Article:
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The latest news and insights from Google on security and safety on the Internet.
Aktualizace: 23 min 23 sek zpět

End-to-end encryption for push messaging, simplified

8 Červen, 2018 - 23:39
Posted by Giles Hogben, Privacy Engineer and Milinda Perera, Software Engineer

[Cross-posted from the Android Developers Blog]

Developers already use HTTPS to communicate with Firebase Cloud Messaging (FCM). The channel between FCM server endpoint and the device is encrypted with SSL over TCP. However, messages are not encrypted end-to-end (E2E) between the developer server and the user device unless developers take special measures.
To this end, we advise developers to use keys generated on the user device to encrypt push messages end-to-end. But implementing such E2E encryption has historically required significant technical knowledge and effort. That is why we are excited to announce the Capillary open source library which greatly simplifies the implementation of E2E-encryption for push messages between developer servers and users' Android devices.
We also added functionality for sending messages that can only be decrypted on devices that have recently been unlocked. This is designed to support for decrypting messages on devices using File-Based Encryption (FBE): encrypted messages are cached in Device Encrypted (DE) storage and message decryption keys are stored in Android Keystore, requiring user authentication. This allows developers to specify messages with sensitive content, that remain encrypted in cached form until the user has unlocked and decrypted their device.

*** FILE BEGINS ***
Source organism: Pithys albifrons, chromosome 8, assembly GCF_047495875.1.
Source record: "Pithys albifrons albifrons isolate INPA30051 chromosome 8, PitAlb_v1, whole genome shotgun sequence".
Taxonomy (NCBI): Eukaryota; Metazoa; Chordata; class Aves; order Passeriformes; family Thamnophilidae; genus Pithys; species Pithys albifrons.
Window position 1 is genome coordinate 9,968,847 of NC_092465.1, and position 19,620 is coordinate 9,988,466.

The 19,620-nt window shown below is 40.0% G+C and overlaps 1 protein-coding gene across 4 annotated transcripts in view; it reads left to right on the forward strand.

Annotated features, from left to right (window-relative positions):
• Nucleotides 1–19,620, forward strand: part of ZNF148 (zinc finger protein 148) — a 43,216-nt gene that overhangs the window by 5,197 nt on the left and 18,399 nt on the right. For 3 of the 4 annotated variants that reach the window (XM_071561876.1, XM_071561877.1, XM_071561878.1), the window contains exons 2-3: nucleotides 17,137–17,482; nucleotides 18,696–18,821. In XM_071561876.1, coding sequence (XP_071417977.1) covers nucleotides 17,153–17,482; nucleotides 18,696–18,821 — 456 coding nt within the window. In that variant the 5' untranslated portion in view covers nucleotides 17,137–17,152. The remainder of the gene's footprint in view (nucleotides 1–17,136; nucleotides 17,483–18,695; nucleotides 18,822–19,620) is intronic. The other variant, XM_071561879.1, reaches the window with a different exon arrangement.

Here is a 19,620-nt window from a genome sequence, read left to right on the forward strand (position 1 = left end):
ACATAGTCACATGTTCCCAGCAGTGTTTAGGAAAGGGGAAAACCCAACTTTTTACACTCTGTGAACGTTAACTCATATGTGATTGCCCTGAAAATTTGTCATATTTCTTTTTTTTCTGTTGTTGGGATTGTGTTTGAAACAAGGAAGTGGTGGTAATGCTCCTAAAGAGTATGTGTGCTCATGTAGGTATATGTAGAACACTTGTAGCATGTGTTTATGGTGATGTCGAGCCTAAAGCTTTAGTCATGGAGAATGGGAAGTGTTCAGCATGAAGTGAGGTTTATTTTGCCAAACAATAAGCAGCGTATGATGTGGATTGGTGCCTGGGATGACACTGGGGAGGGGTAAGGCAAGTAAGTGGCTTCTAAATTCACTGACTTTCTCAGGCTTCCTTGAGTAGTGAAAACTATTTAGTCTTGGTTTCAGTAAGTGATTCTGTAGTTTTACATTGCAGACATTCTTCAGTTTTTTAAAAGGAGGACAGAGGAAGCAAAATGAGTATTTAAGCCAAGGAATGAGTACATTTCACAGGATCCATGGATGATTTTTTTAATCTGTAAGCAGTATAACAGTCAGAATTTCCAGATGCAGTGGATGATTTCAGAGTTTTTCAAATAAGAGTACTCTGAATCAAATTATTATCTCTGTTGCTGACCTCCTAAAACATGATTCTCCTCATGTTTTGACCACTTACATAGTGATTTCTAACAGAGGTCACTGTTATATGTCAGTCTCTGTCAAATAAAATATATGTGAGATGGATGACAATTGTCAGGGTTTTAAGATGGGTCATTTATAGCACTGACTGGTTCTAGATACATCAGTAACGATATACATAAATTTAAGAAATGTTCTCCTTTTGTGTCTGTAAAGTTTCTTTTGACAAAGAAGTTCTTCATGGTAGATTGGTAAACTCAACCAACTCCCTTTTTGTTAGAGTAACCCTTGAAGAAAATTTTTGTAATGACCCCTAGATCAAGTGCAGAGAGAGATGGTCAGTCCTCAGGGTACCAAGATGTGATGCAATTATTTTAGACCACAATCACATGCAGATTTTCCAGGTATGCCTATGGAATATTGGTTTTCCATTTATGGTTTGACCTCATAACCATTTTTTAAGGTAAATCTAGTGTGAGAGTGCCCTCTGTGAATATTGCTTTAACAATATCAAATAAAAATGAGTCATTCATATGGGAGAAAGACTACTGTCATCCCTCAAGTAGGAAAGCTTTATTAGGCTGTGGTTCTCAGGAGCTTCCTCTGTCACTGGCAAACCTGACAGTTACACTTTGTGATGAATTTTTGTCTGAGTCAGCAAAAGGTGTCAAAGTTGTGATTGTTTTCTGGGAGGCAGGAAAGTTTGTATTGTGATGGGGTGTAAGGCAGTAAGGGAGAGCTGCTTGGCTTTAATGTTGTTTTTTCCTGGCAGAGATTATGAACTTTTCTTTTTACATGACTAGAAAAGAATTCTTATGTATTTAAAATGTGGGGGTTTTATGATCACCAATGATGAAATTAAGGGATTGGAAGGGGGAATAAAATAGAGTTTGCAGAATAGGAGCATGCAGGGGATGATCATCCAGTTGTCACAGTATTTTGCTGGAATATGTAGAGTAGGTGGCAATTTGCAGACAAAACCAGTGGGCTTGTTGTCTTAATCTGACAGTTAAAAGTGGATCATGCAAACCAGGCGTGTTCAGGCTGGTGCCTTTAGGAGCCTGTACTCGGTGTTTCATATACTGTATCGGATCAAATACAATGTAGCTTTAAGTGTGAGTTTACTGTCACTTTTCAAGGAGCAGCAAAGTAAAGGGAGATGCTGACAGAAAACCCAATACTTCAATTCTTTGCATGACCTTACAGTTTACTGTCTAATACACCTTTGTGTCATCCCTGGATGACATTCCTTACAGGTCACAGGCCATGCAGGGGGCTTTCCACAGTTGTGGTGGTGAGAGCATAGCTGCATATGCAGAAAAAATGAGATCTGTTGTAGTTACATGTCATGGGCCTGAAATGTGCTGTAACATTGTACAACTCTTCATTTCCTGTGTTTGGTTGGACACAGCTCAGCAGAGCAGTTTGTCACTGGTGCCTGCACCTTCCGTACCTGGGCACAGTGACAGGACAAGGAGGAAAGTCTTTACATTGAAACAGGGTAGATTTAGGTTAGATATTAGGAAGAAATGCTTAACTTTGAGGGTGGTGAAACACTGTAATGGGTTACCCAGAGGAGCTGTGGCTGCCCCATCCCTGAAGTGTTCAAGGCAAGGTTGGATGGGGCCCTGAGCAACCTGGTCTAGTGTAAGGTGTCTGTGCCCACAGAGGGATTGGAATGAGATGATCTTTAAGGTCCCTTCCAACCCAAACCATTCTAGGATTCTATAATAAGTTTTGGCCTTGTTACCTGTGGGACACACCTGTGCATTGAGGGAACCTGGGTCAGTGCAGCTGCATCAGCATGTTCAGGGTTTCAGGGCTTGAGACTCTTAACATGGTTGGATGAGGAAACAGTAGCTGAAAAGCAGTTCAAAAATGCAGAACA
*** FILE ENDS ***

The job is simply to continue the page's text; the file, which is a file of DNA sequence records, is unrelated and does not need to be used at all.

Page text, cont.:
The library handles:
  • Crypto functionality and key management across all versions of Android back to KitKat (API level 19).
  • Key generation and registration workflows.
  • Message encryption (on the server) and decryption (on the client).
  • Integrity protection to prevent message modification.
  • Caching of messages received in unauthenticated contexts to be decrypted and displayed upon device unlock.
  • Edge-cases, such as users adding/resetting device lock after installing the app, users resetting app storage, etc.
The library supports both RSA encryption with ECDSA authentication and Web Push encryption, allowing developers to re-use existing server-side code developed for sending E2E-encrypted Web Push messages to browser-based clients.
Along with the library, we are also publishing a demo app (at last, the Google privacy team has its own messaging app!) that uses the library to send E2E-encrypted FCM payloads from a gRPC-based server implementation.
What it's not
  • The open source library and demo app are not designed to support peer-to-peer messaging and key exchange. They are designed for developers to send E2E-encrypted push messages from a server to one or more devices. You can protect messages between the developer's server and the destination device, but not directly between devices.
  • It is not a comprehensive server-side solution. While core crypto functionality is provided, developers will need to adapt parts of the sample server-side code that are specific to their architecture (for example, message composition, database storage for public keys, etc.)
You can find more technical details describing how we've architected and implemented the library and demo here.
Kategorie: Hacking & Security

Insider attack resistance

1 Červen, 2018 - 20:31
Posted by Shawn Willden, Staff Software Engineer

[Cross-posted from the Android Developers Blog]